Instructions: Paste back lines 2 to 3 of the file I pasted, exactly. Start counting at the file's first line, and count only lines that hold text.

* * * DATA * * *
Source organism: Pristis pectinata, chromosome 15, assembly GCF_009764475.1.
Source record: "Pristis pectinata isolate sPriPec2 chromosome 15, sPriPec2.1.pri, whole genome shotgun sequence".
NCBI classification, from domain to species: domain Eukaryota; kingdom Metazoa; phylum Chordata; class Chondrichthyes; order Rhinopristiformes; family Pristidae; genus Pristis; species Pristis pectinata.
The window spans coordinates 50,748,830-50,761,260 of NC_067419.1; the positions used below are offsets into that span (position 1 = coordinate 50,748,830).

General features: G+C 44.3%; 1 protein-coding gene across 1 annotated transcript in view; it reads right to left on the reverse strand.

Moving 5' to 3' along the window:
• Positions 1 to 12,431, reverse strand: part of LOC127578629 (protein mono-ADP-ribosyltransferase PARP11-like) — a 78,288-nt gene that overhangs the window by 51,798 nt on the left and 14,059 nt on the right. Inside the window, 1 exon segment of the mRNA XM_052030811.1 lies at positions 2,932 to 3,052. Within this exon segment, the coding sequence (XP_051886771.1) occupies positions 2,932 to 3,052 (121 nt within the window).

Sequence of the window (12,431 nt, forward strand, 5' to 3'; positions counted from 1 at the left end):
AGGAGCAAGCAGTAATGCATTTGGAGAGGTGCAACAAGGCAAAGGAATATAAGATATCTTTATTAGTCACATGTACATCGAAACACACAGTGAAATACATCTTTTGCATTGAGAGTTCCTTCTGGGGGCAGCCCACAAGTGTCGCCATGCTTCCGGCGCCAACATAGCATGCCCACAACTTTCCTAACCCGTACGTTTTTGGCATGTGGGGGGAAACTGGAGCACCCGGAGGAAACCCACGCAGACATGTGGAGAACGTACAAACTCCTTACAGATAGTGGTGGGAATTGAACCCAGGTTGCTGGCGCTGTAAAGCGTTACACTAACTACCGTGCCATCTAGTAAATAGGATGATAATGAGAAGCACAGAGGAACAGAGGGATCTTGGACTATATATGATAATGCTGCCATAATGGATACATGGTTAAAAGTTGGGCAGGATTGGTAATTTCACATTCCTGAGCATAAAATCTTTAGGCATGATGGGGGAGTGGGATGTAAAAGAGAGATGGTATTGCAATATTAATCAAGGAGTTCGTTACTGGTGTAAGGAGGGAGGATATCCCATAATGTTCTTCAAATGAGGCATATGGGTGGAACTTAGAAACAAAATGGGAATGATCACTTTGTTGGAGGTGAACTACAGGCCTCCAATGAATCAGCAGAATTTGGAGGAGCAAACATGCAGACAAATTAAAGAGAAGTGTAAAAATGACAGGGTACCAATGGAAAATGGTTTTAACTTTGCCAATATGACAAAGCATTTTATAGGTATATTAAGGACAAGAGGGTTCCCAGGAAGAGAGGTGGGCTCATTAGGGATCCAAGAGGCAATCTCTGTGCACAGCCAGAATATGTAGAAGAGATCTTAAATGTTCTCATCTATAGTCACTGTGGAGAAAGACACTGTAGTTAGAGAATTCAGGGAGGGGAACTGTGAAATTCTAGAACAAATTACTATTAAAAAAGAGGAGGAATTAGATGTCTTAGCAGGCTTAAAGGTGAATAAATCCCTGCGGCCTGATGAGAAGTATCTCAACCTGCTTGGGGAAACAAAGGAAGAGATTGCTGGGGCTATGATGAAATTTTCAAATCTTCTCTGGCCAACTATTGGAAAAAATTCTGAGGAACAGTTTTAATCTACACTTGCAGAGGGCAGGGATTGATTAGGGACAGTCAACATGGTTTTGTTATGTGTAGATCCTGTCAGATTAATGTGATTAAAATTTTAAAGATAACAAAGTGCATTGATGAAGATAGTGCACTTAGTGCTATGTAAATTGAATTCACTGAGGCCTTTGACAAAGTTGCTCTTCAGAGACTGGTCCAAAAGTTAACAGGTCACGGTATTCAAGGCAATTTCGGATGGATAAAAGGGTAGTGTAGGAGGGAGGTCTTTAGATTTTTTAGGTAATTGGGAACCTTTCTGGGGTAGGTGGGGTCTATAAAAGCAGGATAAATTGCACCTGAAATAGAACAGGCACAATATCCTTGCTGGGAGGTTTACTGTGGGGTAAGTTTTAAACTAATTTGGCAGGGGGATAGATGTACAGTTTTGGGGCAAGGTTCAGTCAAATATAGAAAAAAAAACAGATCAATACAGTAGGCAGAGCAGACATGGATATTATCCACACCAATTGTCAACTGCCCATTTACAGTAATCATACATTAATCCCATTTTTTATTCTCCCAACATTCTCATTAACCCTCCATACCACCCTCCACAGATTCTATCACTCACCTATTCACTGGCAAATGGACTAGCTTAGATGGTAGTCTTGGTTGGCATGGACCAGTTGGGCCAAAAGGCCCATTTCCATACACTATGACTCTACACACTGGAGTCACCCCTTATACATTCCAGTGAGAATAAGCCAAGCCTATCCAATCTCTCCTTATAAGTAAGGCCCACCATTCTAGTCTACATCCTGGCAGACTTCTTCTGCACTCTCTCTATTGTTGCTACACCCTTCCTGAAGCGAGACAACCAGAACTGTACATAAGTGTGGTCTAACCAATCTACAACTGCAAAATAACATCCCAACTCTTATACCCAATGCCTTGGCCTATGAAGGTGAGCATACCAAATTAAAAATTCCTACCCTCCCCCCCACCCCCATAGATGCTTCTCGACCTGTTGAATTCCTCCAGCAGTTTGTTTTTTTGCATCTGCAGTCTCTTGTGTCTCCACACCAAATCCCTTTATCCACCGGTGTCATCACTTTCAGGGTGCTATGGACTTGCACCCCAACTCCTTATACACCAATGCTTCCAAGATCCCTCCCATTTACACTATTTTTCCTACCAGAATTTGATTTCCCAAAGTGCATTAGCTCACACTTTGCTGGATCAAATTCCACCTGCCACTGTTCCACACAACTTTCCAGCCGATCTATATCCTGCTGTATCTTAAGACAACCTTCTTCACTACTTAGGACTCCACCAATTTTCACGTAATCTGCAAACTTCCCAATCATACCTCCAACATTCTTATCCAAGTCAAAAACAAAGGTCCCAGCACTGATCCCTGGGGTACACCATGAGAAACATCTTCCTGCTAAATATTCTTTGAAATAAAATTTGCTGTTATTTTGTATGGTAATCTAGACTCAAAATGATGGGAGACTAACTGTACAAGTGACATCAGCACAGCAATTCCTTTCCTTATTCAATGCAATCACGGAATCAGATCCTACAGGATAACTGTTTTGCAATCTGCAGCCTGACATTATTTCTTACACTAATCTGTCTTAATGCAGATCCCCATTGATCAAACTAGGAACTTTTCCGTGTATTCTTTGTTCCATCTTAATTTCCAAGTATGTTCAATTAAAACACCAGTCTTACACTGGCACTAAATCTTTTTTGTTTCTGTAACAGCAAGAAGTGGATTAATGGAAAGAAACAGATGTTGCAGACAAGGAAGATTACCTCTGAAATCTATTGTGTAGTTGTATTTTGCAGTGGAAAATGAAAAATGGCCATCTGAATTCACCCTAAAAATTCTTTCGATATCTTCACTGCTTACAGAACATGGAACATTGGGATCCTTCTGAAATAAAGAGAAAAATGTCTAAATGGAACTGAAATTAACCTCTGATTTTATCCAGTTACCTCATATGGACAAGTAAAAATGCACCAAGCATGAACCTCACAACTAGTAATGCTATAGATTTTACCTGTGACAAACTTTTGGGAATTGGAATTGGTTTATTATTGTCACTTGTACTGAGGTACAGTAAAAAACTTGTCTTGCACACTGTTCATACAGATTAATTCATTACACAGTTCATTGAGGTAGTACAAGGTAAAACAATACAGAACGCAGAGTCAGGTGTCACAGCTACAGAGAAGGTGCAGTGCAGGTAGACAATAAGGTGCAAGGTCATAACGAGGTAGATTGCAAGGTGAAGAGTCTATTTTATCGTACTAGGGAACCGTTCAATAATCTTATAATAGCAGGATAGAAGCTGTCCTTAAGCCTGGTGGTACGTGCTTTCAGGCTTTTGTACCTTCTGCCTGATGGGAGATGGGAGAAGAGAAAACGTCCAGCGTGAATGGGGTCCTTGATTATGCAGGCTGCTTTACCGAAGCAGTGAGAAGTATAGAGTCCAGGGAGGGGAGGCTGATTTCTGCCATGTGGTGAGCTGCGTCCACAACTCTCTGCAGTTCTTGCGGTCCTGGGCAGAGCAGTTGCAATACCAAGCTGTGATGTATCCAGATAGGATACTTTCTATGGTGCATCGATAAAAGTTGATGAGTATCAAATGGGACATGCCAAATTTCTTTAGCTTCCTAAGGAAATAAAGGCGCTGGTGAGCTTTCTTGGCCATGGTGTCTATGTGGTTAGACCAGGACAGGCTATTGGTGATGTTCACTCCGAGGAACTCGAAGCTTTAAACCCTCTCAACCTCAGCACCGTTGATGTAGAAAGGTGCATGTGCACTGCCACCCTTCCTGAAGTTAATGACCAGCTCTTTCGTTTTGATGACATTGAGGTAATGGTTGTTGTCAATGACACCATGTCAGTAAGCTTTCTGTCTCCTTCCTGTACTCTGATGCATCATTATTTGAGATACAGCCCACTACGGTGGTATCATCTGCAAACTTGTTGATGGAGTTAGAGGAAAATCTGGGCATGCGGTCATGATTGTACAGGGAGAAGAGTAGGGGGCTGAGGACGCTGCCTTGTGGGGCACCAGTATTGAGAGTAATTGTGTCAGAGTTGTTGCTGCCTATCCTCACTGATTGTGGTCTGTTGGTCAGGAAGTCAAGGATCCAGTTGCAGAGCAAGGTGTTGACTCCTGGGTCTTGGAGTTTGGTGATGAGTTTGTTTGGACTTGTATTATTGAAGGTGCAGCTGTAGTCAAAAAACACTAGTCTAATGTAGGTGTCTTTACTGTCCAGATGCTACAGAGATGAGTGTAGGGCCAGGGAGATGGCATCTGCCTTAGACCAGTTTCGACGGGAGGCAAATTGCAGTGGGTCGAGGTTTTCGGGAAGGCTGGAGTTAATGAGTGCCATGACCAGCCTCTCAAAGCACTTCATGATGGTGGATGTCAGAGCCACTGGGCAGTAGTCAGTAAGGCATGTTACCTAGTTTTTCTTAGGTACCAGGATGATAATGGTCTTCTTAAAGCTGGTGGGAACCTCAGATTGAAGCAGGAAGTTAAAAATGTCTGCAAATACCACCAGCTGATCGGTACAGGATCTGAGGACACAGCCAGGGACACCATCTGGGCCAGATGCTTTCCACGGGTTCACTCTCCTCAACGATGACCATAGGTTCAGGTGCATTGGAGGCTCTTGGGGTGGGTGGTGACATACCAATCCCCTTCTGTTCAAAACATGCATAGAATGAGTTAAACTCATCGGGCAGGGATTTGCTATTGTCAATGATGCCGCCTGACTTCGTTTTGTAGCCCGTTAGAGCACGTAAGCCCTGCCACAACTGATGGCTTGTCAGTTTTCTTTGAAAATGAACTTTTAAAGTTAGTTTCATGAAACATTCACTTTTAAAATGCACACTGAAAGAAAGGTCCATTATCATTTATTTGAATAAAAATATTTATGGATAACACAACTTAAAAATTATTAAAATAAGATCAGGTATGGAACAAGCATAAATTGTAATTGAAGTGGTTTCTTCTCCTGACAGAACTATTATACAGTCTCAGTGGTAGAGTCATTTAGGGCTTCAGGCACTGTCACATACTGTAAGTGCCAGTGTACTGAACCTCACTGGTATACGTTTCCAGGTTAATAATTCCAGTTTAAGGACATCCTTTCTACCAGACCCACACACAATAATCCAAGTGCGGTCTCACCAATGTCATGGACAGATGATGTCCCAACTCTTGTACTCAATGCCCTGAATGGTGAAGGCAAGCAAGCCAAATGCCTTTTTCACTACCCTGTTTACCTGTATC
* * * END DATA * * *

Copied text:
Source record: "Pristis pectinata isolate sPriPec2 chromosome 15, sPriPec2.1.pri, whole genome shotgun sequence".
NCBI classification, from domain to species: domain Eukaryota; kingdom Metazoa; phylum Chordata; class Chondrichthyes; order Rhinopristiformes; family Pristidae; genus Pristis; species Pristis pectinata.